The newer and most contagious omicron subvariants of the SARS-COV-2 virus, known as BA.4 and BA.5, now make up the majority of infections in New England, according to data released by the CDC this week.

Public health experts in Massachusetts say the subvariants are more contagious but their severity is still unclear. They stressed it bears watching in the summer months and that current public health tools are still very effective against BA.4 and BA.5, including masking indoors, avoiding crowds and close contact with strangers and getting a first or second booster shot.

Andrew Lover, an assistant professor of epidemiology at the School of Public Health and Health Sciences at UMass Amherst, pointed to the constant churn of new SARS-COV-2 variants, driven in part by low vaccination rates in some less-developed parts of the world. Lover said it creates a level of unpredictability that doesn’t bode well for a lasting lull in COVID-19 cases.

“Certainly in the last two summers, we’ve seen fairly low case counts,” Lover said. “And I think everyone had been kind of hoping or assuming that this summer would look pretty similar, all in all. And we may not be quite so lucky.

“It certainly is a bit concerning,” he added. “More than a few countries in Europe right now, as well as Israel, are seeing some pretty significant increases in cases and hospitalizations with increased BA.5. And there’s at least some evidence that suggests the symptoms can be pretty severe with BA.5 — but we don’t have great data on that yet.”

Lover said BA.5 is “quite capable of outcompeting most of the other variants in circulation right now — so that alone says that it’s a really, really very fit virus. And so that is definitely worrisome.”

But Bill Hanage, an associate professor of epidemiology in the Center for Communicable Disease Dynamics at Harvard's T.H. Chan School of Public Health, emphasized that it’s still too early to tell if the subvariant is more severe, or just more contagious.

Hanage said the increased transmissibility of BA.5 alone would be expected to drive up the number of severe infections. But he adds that BA.5 has already caused some sizable surges in cases in South Africa and Portugal, and that in both places data on hospitalizations and deaths is not particularly worse than with earlier omicron variants.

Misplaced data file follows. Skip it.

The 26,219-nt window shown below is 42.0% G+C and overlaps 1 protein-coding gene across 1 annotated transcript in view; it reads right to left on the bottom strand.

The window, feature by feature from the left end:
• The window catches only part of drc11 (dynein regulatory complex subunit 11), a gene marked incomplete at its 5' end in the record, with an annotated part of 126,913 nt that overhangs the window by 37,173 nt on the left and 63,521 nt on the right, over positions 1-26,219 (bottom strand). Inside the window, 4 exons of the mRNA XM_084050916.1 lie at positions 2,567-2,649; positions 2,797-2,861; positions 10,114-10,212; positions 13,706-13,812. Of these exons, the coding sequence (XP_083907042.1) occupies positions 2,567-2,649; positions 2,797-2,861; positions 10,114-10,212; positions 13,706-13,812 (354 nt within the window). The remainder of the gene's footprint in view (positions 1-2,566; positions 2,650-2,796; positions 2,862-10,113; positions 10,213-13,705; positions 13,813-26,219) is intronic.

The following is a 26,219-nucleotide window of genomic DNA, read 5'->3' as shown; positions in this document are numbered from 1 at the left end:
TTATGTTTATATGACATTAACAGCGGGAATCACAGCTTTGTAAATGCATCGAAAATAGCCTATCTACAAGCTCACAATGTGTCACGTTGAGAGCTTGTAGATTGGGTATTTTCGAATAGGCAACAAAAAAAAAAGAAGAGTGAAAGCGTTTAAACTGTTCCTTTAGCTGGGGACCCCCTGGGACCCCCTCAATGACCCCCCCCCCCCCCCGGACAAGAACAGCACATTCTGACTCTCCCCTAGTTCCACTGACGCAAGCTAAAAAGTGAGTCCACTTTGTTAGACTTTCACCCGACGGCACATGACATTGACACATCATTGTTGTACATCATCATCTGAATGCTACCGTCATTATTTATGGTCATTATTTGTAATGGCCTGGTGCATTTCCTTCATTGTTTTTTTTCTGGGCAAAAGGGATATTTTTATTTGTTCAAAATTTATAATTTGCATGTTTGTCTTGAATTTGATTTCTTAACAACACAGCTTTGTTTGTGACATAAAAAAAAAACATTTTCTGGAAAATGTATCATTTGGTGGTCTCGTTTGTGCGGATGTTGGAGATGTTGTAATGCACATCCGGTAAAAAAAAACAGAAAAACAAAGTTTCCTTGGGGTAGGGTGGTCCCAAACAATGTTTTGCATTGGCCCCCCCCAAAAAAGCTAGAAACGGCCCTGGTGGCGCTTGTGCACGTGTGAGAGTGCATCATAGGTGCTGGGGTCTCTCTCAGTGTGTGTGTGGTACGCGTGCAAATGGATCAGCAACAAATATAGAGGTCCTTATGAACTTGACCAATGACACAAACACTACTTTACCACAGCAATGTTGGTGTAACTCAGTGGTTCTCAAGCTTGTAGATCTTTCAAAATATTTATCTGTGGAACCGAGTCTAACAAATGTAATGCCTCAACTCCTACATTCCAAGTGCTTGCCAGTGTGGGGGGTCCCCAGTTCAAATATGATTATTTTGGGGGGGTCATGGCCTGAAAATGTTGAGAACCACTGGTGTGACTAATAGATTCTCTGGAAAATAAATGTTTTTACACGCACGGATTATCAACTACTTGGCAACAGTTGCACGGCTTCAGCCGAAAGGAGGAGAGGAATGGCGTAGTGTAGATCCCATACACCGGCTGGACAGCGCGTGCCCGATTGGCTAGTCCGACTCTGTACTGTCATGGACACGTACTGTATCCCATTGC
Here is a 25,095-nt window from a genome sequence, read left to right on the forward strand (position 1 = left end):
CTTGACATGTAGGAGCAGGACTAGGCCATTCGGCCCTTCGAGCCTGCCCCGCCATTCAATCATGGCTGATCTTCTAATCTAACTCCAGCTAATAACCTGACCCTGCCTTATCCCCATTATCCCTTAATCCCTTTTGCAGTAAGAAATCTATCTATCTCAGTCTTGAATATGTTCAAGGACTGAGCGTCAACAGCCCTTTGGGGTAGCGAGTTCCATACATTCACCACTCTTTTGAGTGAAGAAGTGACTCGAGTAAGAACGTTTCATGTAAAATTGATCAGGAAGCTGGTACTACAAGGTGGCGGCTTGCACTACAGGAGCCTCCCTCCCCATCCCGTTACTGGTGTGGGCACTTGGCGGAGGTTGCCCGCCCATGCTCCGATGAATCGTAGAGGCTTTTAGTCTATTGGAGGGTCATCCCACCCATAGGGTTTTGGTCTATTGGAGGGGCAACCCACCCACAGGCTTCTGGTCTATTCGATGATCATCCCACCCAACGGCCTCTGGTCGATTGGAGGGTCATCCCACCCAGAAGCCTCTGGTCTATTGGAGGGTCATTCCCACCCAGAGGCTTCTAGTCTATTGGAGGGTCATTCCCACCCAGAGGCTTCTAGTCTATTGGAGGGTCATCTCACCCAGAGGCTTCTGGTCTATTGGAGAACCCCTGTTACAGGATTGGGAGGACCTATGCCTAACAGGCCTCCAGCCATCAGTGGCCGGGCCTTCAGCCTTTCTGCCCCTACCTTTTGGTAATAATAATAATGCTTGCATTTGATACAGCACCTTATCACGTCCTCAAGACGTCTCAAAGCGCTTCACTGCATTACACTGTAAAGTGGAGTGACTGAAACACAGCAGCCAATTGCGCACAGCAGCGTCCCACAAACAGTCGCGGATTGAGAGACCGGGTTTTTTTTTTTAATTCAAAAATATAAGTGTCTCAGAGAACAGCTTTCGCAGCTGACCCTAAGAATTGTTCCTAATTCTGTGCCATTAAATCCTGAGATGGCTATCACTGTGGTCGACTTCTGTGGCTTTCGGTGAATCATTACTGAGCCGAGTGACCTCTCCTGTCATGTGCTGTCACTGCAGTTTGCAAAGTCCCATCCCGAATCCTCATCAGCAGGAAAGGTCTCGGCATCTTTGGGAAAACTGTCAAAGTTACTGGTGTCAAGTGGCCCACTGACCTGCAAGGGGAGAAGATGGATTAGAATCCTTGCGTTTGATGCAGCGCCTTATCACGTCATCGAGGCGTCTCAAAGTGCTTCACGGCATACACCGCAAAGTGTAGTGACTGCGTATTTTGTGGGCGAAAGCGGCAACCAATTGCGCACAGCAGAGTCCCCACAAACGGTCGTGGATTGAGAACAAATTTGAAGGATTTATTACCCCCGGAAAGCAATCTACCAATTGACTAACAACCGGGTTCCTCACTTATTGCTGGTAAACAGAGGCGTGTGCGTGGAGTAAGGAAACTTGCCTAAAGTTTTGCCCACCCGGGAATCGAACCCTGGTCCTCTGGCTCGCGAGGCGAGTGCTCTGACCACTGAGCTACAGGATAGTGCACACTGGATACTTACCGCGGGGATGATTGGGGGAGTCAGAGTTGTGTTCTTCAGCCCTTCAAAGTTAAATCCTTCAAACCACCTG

“So BA.5 is just the next chapter in the story,” Hanage said. “And it’s not as good as it would be if BA.5 did not exist, but there isn’t reason, at the moment, to think that it’s really turning the page in a serious way when it comes to hospitalizations and deaths.”

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BA.4 and BA.5 now, together, make up the majority of COVID-19 cases in New England, according to CDC data from July 2, 2022.
Screengrab from CDC

Still, the subvariants’ increased contagiousness prompted the FDA to tell vaccine makers last week that booster shots for fall should be updated to target BA.4 and BA.5. Hanage said he has his doubts about the wisdom of that given how quickly the variants’ prevalence can change.

“Let’s get real, playing whack-a-mole with variants is kind of a mug’s game,” Hanage said. “Six months ago, BA.4 and BA.5 were scarcely ‘a glint in omicron’s eye,’ and now they are going global — BA.5, in particular.”

There are already different and possibly concerning variants on the horizon, he said, like one detected in India, BA.2.75, that has more genetic changes than other variants, which often can be an indicator of newly evolved danger.

For those who have already been infected and are vaccinated and boosted, Hanage said they are very unlikely to become severely ill from being infected with BA.4 or BA.5. But, if they are reinfected, he said they could still be contagious more than five days after testing positive, so a bigger consideration might become who else they would infect.

The shrinking minority of Massachusetts residents who have not yet contracted COVID-19 tend to be more vulnerable to the virus, he said. It’s an older population that’s been extremely careful to avoid infection so far, so even with a variant whose severity is unclear, those residents are still vulnerable.

“And as we see people who are in more vulnerable categories become infected, we might see more severe infections, more burdens in hospitals,” Hanage said. “And so this is something which we should still be watching pretty closely, even if at the same time, we should be straight with folks and be very clear that we are in no way in a position like we were in 2020 or even 2021.”